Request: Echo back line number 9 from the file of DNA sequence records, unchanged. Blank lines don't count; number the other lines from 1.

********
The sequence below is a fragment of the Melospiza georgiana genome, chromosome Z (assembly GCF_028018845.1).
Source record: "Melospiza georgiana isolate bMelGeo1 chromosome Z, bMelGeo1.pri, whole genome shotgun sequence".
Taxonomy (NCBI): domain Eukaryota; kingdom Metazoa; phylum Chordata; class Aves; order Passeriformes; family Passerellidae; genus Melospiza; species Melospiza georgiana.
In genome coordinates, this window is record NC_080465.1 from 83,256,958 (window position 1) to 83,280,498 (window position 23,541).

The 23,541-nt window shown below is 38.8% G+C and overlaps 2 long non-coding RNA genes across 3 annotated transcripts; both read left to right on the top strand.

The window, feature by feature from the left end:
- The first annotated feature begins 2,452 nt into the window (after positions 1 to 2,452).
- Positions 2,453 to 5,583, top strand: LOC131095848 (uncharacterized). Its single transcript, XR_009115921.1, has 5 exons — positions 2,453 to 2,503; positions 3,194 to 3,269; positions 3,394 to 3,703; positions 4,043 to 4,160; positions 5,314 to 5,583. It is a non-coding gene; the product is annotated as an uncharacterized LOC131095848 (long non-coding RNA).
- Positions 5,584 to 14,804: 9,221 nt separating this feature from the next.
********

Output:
- Positions 5,584 to 14,804: 9,221 nt separating this feature from the next.